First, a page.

Concept design of the spacetug, which serves both as a home and spacecraft for Anni and Kalina.

Concept design of the spacetug, which serves both as a home and spacecraft for Anni and Kalina.

Concept design of the spacetug, which serves both as a home and spacecraft for Anni and Kalina.

“I was keen for a female animator to develop these mother-daughter relationships. Our lead animator, Laurie Sitzia, developed and tested Anni and Kalina. We had in-depth conversations with Laurie about mother-daughter relationships, about Anni and Kalina’s background, motivations and emotions throughout the film. We talked about the closeness and warmth of their relationship, but also that relatable feeling of being embarrassed by your parents, and being able to show these layers of feelings through the puppet’s performance.”

—Magdalena Osinska, Director

Director Magdalena Osinska prepares the spacetug for the complex tunnel shot that occurs during the race.

Director Magdalena Osinska prepares the spacetug for the complex tunnel shot that occurs during the race.

Reflecting how the relationship evolves between Anni and Kalina are the book-ending hugs. “Hitting the perfect pose in a hug in stop-motion is always a challenge and much harder than it looks. Puppets don’t usually fit together very easily. You’d never know it, but Anni’s head is actually cheated forward and is floating on a rig about 10mm forward of Kalina’s face for the last few frames of their final pose. It was the only way to get their tilted heads to look like they were making contact with each other. The rig had to be cheated in mid-shot, quite a fiddly operation,” Sitzia says.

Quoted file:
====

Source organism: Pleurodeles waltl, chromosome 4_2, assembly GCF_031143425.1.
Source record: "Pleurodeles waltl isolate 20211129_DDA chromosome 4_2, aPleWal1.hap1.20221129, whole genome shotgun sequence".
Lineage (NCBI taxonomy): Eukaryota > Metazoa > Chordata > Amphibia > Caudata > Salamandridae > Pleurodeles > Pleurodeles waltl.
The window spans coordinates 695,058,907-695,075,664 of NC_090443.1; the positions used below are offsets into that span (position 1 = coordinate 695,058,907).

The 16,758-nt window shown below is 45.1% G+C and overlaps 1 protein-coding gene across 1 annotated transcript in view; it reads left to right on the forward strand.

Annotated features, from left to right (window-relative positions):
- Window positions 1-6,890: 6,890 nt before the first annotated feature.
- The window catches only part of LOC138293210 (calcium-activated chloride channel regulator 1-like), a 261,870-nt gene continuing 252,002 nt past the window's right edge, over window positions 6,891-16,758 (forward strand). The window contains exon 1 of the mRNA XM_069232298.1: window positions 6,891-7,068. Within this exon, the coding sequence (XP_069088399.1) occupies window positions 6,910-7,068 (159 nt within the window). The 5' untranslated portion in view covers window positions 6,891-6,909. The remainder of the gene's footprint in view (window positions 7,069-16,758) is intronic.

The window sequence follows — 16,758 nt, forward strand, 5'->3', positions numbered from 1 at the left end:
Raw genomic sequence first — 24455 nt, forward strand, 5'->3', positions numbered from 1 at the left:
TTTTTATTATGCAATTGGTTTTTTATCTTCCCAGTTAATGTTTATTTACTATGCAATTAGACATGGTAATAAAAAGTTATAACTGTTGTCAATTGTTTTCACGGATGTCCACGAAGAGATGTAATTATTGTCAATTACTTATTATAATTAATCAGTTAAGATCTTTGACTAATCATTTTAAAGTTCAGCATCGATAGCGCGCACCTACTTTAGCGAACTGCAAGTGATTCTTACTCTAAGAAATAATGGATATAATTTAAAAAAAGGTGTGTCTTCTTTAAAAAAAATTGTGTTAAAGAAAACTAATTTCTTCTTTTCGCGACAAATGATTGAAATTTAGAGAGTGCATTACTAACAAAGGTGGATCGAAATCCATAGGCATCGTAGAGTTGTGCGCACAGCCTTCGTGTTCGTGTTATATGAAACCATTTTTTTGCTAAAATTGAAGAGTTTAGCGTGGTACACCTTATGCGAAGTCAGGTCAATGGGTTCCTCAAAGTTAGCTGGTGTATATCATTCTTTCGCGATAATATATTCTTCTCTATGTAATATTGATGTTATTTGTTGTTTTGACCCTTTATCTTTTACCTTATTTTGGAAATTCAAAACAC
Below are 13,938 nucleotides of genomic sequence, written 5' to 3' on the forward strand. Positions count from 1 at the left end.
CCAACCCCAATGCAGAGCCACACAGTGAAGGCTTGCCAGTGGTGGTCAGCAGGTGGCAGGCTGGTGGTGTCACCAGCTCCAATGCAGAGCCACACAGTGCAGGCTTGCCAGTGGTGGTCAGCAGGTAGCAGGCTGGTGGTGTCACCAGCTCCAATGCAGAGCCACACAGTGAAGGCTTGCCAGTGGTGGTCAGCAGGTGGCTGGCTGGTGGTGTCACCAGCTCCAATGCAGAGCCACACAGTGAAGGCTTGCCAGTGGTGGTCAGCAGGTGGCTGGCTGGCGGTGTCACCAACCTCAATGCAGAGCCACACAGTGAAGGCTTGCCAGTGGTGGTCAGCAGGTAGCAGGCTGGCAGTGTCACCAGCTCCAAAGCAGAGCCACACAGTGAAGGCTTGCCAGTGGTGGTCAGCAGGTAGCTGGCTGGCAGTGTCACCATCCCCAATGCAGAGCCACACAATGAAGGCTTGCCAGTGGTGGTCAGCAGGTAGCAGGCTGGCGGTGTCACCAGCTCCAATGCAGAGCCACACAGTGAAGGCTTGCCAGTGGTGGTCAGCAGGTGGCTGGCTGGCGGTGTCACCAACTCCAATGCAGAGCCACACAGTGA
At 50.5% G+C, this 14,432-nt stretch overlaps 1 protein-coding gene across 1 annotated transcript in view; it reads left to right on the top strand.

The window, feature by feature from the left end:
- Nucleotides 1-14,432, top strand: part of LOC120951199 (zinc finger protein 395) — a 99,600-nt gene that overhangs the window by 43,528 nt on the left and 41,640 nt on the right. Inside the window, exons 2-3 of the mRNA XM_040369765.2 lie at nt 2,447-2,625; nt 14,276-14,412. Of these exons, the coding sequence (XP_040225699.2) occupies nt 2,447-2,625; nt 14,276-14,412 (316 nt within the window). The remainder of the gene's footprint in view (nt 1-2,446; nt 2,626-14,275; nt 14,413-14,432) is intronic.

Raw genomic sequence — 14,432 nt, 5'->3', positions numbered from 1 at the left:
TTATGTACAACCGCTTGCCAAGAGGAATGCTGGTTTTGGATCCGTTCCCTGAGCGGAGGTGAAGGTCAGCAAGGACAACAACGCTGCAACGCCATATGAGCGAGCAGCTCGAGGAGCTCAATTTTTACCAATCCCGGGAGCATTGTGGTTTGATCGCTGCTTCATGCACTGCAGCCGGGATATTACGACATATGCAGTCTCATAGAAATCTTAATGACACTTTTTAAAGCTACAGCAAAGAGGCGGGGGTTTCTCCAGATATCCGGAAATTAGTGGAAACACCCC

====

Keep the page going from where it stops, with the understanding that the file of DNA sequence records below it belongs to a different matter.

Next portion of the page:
Lead Animator and Key Stop Motion Animator Laurie Stizia found it important to display subtle emotional shifts to reflect the evolution of the mother-daughter relationship between Kalina and Anni.

Lead Animator and Key Stop Motion Animator Laurie Sitzia found it important to display subtle emotional shifts to reflect the evolution of the mother-daughter relationship between Kalina and Anni.

There cannot be any Star Wars story without droids, and the faithful malfunctioning companion Z1 displays the characteristics of an accordion-expanding sausage dog. “[Animation Director] Steve Cox developed and 3D printed the prototype for Z1 himself. As a huge Star Wars fan, he was keen to ensure that the final puppet would feel totally in keeping with the other astromechs, and Z1 really does,” Sitzia notes. “He was fun to animate, too, with elements like the ears and legs folding in/out and the slinky body allowing for playful dips and dog-like movement while still retaining a very droid-like quality. Z1 could also stretch out long which worked so well for his fall from the table in the opening sequence and later on when he is swinging from the spacetug. His head tilt also gave him that inquisitive dog-like expression. I remember multiple pipes and tubes being ordered in a search for the perfect part to create his concertina mid-section, as making this from scratch would have been really tricky. It was quite a process to find the right thing, and Steve tells me it ended up being a motorbike shock absorber cover that with a few tweaks worked out perfectly!”